5 Interesting Facts About Evergreen Trees

Evergreens in landscaping provide beauty, shade, and a delicate scent that evokes memories of Christmas. How much do you really know about this iconic symbol? Today, we’ll teach you some fascinating facts about these beloved trees.

Facts About Evergreens

1. Evergreens Are Not All Conifers

There are two types of trees in the world: coniferous and deciduous. Conifers are trees that produce a cone, rather than a flower, to hold their seeds. These types of trees also have needles, pine tree branchesinstead of leaves, that stay on the tree year-round. While these needles will eventually die and fall off, they do not do so all at once, as many trees do in autumn. Trees that shed all their leaves during the dry season are deciduous, from the Latin word decidere, meaning “to fall off.” Many people commonly refer to coniferous trees as “evergreen,” but not all conifers are actually evergreen. These oddballs have cones and needles, but they too lose their foliage in the fall. As such, the definition of evergreen needs a flexible translation.

2. Evergreens Can Be Firs, Pines, Or Spruces

If you’ve ever purchased a real Christmas tree, you’ve seen those three terms batted around. You might even think they are just arbitrary names. However, all three of these have distinct differences that will help you identify which kind of tree you’re dealing with.


Needles can be short or long, but the defining characteristic here is the needles come in clusters of two, three, or five needles.


Spruce tree needles are attached individually to the branches, make a sprig of spruce easy to roll between your fingers. However, you may not want to do this since spruce needles are harder and sharper than pines and firs. Another way to tell if a tree is in the spruce family is to look at the needles’ base. Spruce needles have small projections, and when the needles have fallen off, these telltale bumps remain.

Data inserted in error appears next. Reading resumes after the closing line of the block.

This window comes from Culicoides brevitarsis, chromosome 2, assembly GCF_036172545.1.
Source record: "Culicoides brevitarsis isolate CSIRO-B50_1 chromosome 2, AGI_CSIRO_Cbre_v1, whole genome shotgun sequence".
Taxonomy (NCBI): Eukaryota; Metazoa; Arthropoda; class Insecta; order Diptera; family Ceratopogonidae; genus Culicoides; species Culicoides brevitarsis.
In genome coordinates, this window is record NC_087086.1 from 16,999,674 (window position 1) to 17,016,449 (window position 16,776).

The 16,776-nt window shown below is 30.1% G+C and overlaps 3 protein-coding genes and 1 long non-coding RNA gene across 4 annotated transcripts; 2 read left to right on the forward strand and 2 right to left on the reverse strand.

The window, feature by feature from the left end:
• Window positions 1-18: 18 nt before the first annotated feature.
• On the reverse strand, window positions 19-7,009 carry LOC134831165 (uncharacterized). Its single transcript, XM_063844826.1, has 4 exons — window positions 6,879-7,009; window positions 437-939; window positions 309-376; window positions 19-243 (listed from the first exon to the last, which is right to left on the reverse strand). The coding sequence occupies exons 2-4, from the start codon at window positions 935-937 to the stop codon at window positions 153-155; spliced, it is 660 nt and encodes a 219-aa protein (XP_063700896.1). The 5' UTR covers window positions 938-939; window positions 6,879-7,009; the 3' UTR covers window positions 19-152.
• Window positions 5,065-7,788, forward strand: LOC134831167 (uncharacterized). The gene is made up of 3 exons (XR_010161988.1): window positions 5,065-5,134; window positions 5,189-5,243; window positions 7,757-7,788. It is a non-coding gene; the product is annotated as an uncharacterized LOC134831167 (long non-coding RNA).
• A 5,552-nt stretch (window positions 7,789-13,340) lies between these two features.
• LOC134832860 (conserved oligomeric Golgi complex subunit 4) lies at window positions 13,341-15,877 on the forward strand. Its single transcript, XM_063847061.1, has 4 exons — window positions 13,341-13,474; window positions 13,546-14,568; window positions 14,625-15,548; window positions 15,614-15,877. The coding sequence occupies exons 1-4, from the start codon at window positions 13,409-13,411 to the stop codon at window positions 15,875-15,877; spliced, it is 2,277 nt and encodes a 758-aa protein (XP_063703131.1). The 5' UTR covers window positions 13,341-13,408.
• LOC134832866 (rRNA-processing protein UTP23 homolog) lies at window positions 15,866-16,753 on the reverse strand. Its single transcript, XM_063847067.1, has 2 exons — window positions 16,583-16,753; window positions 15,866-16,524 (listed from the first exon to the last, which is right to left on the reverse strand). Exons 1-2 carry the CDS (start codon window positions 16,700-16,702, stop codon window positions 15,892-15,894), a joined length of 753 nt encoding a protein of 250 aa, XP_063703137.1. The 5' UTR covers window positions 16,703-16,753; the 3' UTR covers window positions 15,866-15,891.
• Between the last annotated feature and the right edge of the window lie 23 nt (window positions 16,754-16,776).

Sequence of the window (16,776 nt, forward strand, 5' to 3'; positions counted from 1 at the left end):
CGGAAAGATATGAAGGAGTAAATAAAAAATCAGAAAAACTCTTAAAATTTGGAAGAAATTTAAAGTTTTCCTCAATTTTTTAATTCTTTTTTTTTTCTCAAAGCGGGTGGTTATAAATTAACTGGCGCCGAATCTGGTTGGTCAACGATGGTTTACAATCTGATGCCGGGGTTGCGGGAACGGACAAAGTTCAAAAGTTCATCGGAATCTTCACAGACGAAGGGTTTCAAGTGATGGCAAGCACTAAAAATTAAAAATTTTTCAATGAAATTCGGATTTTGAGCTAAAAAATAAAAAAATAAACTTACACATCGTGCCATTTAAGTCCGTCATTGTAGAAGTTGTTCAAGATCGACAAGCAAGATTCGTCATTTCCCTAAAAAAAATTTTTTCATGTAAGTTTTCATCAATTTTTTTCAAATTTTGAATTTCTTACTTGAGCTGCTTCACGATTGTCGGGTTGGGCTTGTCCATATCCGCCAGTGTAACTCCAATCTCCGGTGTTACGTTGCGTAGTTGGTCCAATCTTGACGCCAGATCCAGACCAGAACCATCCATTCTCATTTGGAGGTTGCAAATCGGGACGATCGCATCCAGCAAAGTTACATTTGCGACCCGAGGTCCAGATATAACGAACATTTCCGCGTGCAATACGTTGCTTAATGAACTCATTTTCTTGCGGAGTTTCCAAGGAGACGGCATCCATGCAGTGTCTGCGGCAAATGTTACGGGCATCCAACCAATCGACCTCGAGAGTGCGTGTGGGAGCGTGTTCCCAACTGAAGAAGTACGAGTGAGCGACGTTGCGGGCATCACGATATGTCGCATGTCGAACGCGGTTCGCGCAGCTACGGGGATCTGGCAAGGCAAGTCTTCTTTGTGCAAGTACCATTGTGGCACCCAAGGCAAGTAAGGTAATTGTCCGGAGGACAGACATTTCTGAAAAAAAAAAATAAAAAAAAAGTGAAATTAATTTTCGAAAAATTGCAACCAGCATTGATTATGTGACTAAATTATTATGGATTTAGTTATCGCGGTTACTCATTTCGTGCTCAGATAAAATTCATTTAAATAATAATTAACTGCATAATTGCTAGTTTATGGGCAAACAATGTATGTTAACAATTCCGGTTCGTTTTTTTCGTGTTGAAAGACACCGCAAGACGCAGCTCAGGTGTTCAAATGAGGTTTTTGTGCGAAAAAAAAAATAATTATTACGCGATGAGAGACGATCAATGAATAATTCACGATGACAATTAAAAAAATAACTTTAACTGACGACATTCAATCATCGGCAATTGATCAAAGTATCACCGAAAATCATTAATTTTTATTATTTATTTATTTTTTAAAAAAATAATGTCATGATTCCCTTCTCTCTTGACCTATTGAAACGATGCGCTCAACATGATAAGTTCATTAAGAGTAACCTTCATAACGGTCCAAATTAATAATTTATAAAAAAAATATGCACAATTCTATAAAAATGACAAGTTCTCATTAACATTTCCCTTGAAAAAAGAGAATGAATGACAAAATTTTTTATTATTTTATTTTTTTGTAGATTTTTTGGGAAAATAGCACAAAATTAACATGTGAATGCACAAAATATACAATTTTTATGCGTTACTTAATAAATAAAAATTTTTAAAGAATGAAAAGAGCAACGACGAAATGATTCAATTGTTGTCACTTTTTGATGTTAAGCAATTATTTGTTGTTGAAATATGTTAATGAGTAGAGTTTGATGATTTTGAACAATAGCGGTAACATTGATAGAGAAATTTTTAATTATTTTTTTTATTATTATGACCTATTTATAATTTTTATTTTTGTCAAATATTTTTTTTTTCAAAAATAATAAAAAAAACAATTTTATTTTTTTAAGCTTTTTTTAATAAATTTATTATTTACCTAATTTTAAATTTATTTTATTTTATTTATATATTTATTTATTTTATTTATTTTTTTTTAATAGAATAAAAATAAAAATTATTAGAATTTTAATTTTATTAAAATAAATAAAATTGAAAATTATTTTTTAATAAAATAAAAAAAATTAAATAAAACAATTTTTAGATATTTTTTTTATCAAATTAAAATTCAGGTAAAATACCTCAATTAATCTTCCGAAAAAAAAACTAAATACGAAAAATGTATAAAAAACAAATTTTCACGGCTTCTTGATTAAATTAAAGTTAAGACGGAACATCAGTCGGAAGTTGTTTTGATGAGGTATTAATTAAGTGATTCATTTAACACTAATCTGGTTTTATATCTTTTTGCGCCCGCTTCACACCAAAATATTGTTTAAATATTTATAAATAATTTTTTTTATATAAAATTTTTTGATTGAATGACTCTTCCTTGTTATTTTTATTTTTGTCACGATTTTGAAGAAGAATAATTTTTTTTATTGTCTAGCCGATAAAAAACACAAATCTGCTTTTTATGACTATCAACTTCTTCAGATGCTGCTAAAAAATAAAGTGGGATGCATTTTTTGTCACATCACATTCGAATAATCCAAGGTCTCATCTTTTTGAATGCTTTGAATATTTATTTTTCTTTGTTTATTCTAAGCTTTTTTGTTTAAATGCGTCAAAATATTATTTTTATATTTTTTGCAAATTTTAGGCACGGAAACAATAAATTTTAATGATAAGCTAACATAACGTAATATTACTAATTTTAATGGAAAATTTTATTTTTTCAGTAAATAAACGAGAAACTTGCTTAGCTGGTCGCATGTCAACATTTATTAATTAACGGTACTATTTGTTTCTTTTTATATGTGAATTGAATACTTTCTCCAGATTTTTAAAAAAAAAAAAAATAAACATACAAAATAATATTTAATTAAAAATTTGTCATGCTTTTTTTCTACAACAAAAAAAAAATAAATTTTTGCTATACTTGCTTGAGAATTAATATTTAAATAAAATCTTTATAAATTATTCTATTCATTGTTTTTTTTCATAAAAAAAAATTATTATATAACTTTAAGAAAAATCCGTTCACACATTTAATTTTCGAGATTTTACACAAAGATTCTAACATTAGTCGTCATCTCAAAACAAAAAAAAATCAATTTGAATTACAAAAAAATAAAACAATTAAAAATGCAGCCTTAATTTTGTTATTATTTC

Fir trees fall into the middle of the Venn diagram of evergreen trees, between spruces and pines. Like spruces, their needles are attached individually to the tree. Like pines, these needles are flat, soft, and cannot be rolled between your fingers.fir tree branches

3. Evergreens Have Been Used In Winter Festivals For Thousands Of Years

Germany started the Christmas tree tradition, as we know it today, during the 16th century. However, evergreens were used in pagan celebrations long before the arrival of Christianity in Europe. These pagan cultures used branches of evergreens in their homes around the winter solstice, when the days start to get longer again. Since many evergreens keep their leaves throughout the cold dark winter, these trees symbolized the hope that spring was soon to arrive. When Christianity became the main religion in Europe, using evergreens to celebrate continued, only now they symbolized the Christian idea of everlasting life with Jesus. Sometimes cherry or hawthorn plants were used as well.

4. You Can Gauge Humidity By Looking At A Pine Cone

Pine cones exist to keep the seeds dry and protect them from the elements. When the weather is drier, the pine cone will open up so the seeds can disperse. When the air is high in humidity, the cones will close up to keep out moisture.

5. Evergreen Smell Is Produced By Terpenes

Terpenes are compounds composed of hydrogen and carbon atoms. Terpenes are also the chemical that gives citruses their distinctive scent. It’s the smaller terpenes, known as monoterpenes, that distinguish between citruses and evergreens. The monoterpene that creates the unique piney scent is appropriately called Pinene.

Get Help With Your Evergreen From PPM Tree Service & Arbor Care

Evergreens make a beautiful addition to any yard. If you’d like to use evergreens for your landscaping or have one that needs some care, trust the experts at PPM Tree Service & Arbor Care. Our team of licensed arborists will have your evergreens looking their best in no time with our pruning, trimming, and planting services. Call (877) 454-8733 today or contact us here for a free estimate. For more ideas and tips on tree care, check out our monthly blog. For the latest deals and offers, like us on Facebook and follow us on Twitter.

Scroll to top